When the sun’s shining, you cruise down to the coast on your moped – and you’re probably not planning on covering yourself head to toe in heavy leather, boots, gloves and a helmet. But check this: at 30mph, sliding along tarmac for less than three seconds will wear down your skin to the bone.
“When I was 19 I bought my first bike, and I had it parked outside my apartment [in London],” says film star Ewan McGregor. “Every time my parents came to visit, I would hide all my bike stuff: my helmet and my gloves and jacket. A year or two went by and then I went, ‘Mom, Dad, look. You know that bike there?’ And they went, ‘Yeah.’ I said, ‘That’s my bike and it’s been my bike for about three years.”
Legit motorcycle clothing protects you from weather, makes you visible to other road users and protects you from some injuries. It needn’t cost a fortune, either; you can pick up gloves for £18 and boots, jacket and trousers for £70 apiece. Remember, in your practical test the examiner will assess your clothing.
Here are the must-haves:
- Helmets: you have to wear a lid by law. Check for a British Standard mark of quality. If your crash helmet takes a serious knock you’ll need to replace it; even if you can’t see any damage, it could be fatally fractured. For the same reason, never buy a second-hand helmet.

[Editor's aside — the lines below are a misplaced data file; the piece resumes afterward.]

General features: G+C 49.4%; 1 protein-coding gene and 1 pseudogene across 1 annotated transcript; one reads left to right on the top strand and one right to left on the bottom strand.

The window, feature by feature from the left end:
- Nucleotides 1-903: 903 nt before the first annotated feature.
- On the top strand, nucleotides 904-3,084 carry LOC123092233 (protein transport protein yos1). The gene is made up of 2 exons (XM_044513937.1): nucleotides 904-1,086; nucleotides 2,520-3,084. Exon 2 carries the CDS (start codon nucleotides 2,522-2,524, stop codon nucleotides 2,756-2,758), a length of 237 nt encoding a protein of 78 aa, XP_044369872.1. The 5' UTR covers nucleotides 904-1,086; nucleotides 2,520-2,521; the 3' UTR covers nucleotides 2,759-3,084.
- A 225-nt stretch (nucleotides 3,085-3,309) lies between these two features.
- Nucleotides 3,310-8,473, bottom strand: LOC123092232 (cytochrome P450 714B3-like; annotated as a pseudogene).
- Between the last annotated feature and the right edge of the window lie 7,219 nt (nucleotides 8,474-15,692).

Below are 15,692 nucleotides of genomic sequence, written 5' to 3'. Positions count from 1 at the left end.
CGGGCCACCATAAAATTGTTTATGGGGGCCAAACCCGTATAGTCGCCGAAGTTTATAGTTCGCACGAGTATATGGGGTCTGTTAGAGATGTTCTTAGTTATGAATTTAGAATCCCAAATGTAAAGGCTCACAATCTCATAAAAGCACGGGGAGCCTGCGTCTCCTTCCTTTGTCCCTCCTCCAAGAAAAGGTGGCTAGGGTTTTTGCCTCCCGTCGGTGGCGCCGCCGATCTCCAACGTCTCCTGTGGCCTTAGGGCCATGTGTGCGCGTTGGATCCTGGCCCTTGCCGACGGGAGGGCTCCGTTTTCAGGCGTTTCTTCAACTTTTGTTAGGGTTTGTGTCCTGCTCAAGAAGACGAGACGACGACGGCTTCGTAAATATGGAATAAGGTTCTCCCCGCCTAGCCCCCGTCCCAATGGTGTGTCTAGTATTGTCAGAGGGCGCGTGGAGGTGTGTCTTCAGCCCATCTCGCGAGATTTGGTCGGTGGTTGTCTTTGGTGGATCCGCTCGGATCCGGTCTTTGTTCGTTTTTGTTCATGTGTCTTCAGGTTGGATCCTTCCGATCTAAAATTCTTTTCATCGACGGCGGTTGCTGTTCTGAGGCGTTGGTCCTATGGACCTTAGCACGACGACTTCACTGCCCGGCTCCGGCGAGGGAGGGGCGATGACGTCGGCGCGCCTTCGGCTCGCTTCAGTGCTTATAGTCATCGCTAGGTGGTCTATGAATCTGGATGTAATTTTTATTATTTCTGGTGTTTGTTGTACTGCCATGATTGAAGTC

- Leather gloves: essential, and you can buy lightweight mitts for summer cruising.
- Jacket: you want protection at the elbows and shoulders. Check for breathable panels and removable thermal linings so you won’t get steaming hot in summer.
- Trousers: look for extra protection around the knees. You can even buy normal-looking jeans with seriously protective Kevlar inserts – like body armour. Check for a CE mark.
- Boots: at the very least, wear a pair of normal ankle boots. Summer flip-flops? Forget it.
- Waterproofs: a lightweight oversuit will keep you dry in a downpour.
- Hi-vis: in daytime, wear a white helmet or fluorescent orange or yellow clothing. At night, wear something reflective